collected by :Maolly Tony
Dakota Access opponents say accidents involving Magellan and other operators demonstrate the risks associated with the Dakota Access pipeline, the largest ever to cross Iowa.
Pipeline spills often are caused by third parties, such as a farmer or contractor digging near a line.
Magellan, based in Tulsa, Okla., said the 12-inch diesel pipeline that ruptured near Hanlontown was built in the early 1950s.
In addition to the most recent spill in Worth County, DNR data show that over the last 16 years Magellan has documented 27 pipeline spills, 18 spills at pipeline facilities and two while performing pipeline maintenance.
In 2003, a failed gasket resulted in 1,650 gallons of diesel pouring from a 10-inch Magellan pipeline onto Pottawatomie County soil.
“We put you heavy into the pipeline business because we approved, as you know, the Keystone pipeline and Dakota, but they have to buy, meaning steel, so I’ll say U.S. steel, but steel made in this country and pipelines made in this country.”
The requirement to use U.S. steel would create challenges for TransCanada because much of the pipe for its Keystone XL project has already been manufactured.
President Donald Trump on Thursday said the companies behind two hotly contested oil pipelines must use U.S. steel in their projects.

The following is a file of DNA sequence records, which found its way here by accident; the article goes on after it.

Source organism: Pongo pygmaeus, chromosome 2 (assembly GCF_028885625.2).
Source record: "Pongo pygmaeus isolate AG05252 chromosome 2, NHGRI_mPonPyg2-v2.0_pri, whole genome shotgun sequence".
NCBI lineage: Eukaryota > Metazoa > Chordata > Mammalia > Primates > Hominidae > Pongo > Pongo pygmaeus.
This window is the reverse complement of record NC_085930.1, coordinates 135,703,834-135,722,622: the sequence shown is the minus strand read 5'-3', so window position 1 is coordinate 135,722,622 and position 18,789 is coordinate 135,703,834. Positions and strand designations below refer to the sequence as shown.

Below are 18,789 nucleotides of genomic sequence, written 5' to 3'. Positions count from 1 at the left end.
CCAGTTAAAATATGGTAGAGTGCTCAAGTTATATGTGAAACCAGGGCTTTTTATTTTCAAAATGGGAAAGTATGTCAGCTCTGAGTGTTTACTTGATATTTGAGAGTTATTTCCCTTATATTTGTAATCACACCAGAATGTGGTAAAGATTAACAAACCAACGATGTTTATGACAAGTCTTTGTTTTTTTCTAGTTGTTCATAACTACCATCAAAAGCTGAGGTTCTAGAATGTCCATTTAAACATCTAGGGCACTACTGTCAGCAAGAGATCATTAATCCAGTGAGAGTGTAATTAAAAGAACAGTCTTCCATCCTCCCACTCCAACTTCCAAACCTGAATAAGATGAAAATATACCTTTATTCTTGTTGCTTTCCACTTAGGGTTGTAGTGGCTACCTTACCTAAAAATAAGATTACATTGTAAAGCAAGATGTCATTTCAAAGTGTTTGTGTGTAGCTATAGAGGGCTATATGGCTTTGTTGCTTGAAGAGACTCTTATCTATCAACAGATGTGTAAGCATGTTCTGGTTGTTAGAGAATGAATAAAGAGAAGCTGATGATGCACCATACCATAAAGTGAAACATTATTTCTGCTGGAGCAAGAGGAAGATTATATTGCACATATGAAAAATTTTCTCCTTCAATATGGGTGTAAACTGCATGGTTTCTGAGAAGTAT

The Commerce Department has not yet issued a report on the requirement, but Trump on Thursday said the companies behind the Keystone XL and Dakota Access pipelines would “have to buy” pipes made from U.S. steel.
Trump told United States Steel CEO Mario Longhi during a meeting of business leaders at the White House.
Meet the youths at the heart of the Standing Rock protests against the Dakota Access pipeline
Danny Grassrope of the Lower Brule Sioux and a 25-year-old member of the International Indigenous Youth Council was among them.
With the largest protest camps dispersed and construction resumed on the Missouri River crossing, opposition against the pipeline remains before the courts as the Standing Rock Sioux and Cheyenne River Sioux tribes continue their legal challenges to the pipeline.
Evan Simon/ABC News“It’s not if it breaks, it’s when it breaks,” Alex Howland, a 21-year-old co-founder of the International Indigenous Youth Council, told ABC News.
Opposition against the Dakota Access pipeline shifted into a new phase this week after law enforcement in full riot gear evicted several protest camps that had captivated the nation for nearly a year.
The clearing of the Oceti Sakowin and Rosebud camps marked a somber moment of reflection for members of the International Indigenous Youth Council, a little known group of indigenous youths that has helped steer the movement from the very beginning.